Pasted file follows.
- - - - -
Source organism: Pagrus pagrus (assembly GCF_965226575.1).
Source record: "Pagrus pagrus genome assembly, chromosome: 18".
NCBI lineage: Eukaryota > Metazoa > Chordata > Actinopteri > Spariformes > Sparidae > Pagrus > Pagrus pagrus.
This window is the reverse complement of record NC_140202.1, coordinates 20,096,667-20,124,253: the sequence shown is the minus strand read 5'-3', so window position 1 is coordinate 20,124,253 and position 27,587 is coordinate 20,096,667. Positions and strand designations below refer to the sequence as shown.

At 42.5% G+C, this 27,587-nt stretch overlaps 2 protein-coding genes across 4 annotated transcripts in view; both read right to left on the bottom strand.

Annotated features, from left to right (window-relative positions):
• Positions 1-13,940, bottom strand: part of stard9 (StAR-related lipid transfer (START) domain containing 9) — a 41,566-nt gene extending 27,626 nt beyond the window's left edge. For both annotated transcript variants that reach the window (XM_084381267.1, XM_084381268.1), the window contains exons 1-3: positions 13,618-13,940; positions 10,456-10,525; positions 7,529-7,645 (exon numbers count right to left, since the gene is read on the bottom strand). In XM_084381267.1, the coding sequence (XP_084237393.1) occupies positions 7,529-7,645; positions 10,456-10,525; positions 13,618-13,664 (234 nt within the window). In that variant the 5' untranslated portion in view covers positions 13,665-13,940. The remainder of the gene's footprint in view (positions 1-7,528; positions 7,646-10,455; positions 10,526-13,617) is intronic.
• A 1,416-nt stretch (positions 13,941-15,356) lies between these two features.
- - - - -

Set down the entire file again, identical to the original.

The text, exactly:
Source organism: Pagrus pagrus (assembly GCF_965226575.1).
Source record: "Pagrus pagrus genome assembly, chromosome: 18".
NCBI lineage: Eukaryota > Metazoa > Chordata > Actinopteri > Spariformes > Sparidae > Pagrus > Pagrus pagrus.
This window is the reverse complement of record NC_140202.1, coordinates 20,096,667-20,124,253: the sequence shown is the minus strand read 5'-3', so window position 1 is coordinate 20,124,253 and position 27,587 is coordinate 20,096,667. Positions and strand designations below refer to the sequence as shown.

At 42.5% G+C, this 27,587-nt stretch overlaps 2 protein-coding genes across 4 annotated transcripts in view; both read right to left on the bottom strand.

Annotated features, from left to right (window-relative positions):
• Positions 1-13,940, bottom strand: part of stard9 (StAR-related lipid transfer (START) domain containing 9) — a 41,566-nt gene extending 27,626 nt beyond the window's left edge. For both annotated transcript variants that reach the window (XM_084381267.1, XM_084381268.1), the window contains exons 1-3: positions 13,618-13,940; positions 10,456-10,525; positions 7,529-7,645 (exon numbers count right to left, since the gene is read on the bottom strand). In XM_084381267.1, the coding sequence (XP_084237393.1) occupies positions 7,529-7,645; positions 10,456-10,525; positions 13,618-13,664 (234 nt within the window). In that variant the 5' untranslated portion in view covers positions 13,665-13,940. The remainder of the gene's footprint in view (positions 1-7,528; positions 7,646-10,455; positions 10,526-13,617) is intronic.
• A 1,416-nt stretch (positions 13,941-15,356) lies between these two features.